My path to the red dirt roads of Stillwater, OK, the home of the Land Run 100, actually began in the Flint Hills of Emporia, KS, the home of the Dirty Kanza 200. In 2013, I ventured east to race the infamous 200-miler to find out what gravel was all about. I stayed in a “gravel frat house” of sorts that belonged to Lelan Dains, the current Operations Manager of the Dirty Kanza. He also happened to be housing a contingent of folks from Stillwater, OK, home of District Bicycles and a first year event called Land Run, the brainchild of Bobby Wintle. I had some serious butterflies flitting about when I stepped off the porch into the inky darkness on race morning, grabbed my bike, turned on my rear light, and pushed off for the prairie unknown when Bobby and his wife Crystal appeared on their tandem. We rolled down the tree lined street, the crisp midwest morning air smacking us in the face, a nervous, excited banter between us, which I distinctly remember calming my race nerves and easing my first timer fears. When we parted ways at the starting line, I was infected by their enthusiasm, uplifted by their energy, and inspired to get to know them better in the future.
Fast forward five years, and I’m on a flight to Kansas City to connect with 4x Dirty Kanza winner, and Triple Crown Holder, Dan Hughes, who has graciously offered to pick me up before we make our way to Stillwater, OK. Both of us are Land Run 100 first timers. We’d both heard/seen the horror stories about sticky, thick red mud that ate drive trains and spit out rear derailleurs like ribs picked clean. We’d both seen the carnage wrought by prairie peanut butter muck that forced riders to walk for extended periods of times. This year, though, I rolled the proverbial dice and took a gamble on coming out. I hedged my weather bets by building up a Scott Addict CX as a single speed, crossed my fingers, and said a few Hail Marys.
Stillwater, OK, is located in the north eastern region of the state in an area popularly known as “Tornado Alley”. It’s also home to Oklahoma State University and the National Wrestling Hall of Fame. And, for the past six years, it has played host to the Land Run 100, an endurance gravel race that’s seen meteoric growth in popularity. According to the event website: “At the heart of this event are some of the most rugged and daunting, beautiful and memorable roads in the Oklahoma country. They take on a personality of their own. But they are also marked by the people who travel far and work hard to ride them. Making yourself part of these roads makes them part of you.”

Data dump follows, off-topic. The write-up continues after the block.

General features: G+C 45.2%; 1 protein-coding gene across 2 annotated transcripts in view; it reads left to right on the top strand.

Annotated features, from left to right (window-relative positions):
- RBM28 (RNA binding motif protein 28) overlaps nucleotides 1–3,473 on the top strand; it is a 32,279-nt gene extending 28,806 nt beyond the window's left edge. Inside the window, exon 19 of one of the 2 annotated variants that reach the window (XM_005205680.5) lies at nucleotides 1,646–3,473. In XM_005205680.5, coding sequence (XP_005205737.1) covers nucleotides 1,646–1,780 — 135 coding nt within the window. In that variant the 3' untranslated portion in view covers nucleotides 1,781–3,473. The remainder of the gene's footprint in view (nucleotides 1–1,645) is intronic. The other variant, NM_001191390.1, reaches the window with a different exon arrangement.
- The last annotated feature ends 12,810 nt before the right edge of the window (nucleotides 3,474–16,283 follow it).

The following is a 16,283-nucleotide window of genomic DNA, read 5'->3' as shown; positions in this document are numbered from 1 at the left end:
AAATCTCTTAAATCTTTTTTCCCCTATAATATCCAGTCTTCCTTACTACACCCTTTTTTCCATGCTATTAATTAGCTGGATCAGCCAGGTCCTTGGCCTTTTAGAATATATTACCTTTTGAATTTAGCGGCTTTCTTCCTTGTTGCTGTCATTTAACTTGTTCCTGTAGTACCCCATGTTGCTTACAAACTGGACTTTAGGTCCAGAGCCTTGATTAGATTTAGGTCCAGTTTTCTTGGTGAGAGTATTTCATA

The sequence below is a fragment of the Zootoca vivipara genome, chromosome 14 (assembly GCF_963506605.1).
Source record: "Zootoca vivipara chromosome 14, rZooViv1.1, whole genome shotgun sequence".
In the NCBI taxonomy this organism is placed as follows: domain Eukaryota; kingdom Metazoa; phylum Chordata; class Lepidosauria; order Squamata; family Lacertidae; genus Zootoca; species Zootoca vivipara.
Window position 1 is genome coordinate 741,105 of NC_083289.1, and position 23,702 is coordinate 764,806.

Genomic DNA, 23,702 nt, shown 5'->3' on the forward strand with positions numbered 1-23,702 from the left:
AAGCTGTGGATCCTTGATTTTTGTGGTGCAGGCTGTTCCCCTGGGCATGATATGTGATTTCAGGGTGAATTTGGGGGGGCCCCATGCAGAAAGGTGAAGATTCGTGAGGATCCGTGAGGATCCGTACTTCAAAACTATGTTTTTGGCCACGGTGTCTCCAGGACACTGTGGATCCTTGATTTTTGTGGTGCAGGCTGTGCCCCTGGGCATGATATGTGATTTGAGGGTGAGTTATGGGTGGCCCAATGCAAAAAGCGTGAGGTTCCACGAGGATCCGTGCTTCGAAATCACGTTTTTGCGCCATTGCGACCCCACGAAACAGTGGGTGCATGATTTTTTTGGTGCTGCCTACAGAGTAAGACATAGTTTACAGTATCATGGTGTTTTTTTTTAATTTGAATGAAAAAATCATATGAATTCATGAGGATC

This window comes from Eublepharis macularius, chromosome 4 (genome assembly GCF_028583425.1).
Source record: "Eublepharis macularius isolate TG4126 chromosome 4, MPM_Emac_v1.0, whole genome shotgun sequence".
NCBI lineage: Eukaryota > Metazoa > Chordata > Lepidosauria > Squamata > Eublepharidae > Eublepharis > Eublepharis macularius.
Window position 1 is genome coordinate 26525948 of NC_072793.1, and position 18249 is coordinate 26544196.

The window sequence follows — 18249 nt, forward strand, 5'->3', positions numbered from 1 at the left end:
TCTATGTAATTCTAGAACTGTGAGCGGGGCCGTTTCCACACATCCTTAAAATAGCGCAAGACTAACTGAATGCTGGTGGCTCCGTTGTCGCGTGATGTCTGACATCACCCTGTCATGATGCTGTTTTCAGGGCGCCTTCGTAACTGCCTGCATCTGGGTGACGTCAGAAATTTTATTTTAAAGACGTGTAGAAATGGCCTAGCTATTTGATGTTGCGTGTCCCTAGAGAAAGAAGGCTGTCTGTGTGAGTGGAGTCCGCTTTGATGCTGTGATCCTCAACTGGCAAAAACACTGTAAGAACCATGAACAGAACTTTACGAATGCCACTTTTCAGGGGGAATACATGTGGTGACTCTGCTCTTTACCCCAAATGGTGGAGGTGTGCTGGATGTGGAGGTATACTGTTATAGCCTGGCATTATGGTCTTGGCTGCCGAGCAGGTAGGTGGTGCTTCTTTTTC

Bobby Wintle, owner of District Bicycles, the host shop for the Land Run 100, is a bearded, bristle haired Energizer Bunny of gravel stoke. Who else starts a race by firing a cannon, huh?! Or makes you sing John Denver’s, “Take Me Home, Country Roads.” There’s no off switch, the dude is full gas come race week, and it’s undeniable that he has a deep passion for getting people off paved roads, hence his tagline: #Unlearnpavement.
Unlike the past five years, the 2018 edition of the Land Run 100 was blessed with dry conditions, which meant that the 106 mile course was fast and dusty, and after the initial accelerations and separations, I was tucked into the back of the front group of 25 riders or so. When you play bikes in new places you make new friends, which is exactly what happened when I found myself with Andrew Strempke, a past LR100 single speed winner, and Rory Jack, a first-timer like me. We were locked wheel to wheel for the last 40 miles of the race, swapping pulls and evenly sharing the workload. And despite being in contention for 2nd, 3rd and 4th single speeds, we all agreed to stop at the Salsa Cycles chaise lounge chair to snap a quick photo. Rory fired the first shot with about 10 miles to go with a mean acceleration, and then Andrew kicked me in the teeth not too far out of town, making me frantically chase for the last four miles to ultimately end up 4th.
The Bobby Wintle finish line hug is legendary. People speak of it like touching the Pope. Crossing the finish, and being wrapped in Bobby’s arms, is a collision of exhaustion and relief with passion and joy. It’s an explosion of stoke, and the most genuine, and human, way to greet, honor and respect someone who has just left everything they had out on the red dirt roads. It’s a warm embrace that makes all those miles worth it. And he meets EVERY competitor this way, no one escapes Bobby’s arms, no one escapes his infectious happiness and smile.
I’m so thankful my chance encounter with Bobby and Crystal all those years back at the Dirty Kanza that lead me to the red deep earth roads of Stillwater, OK, and the District Bicycles tribe. I am continually amazed by this diverse community of riders that celebrates and embraces all those that #Unlearnpavement. Pursue your passions. Find adventure. Ride red dirt.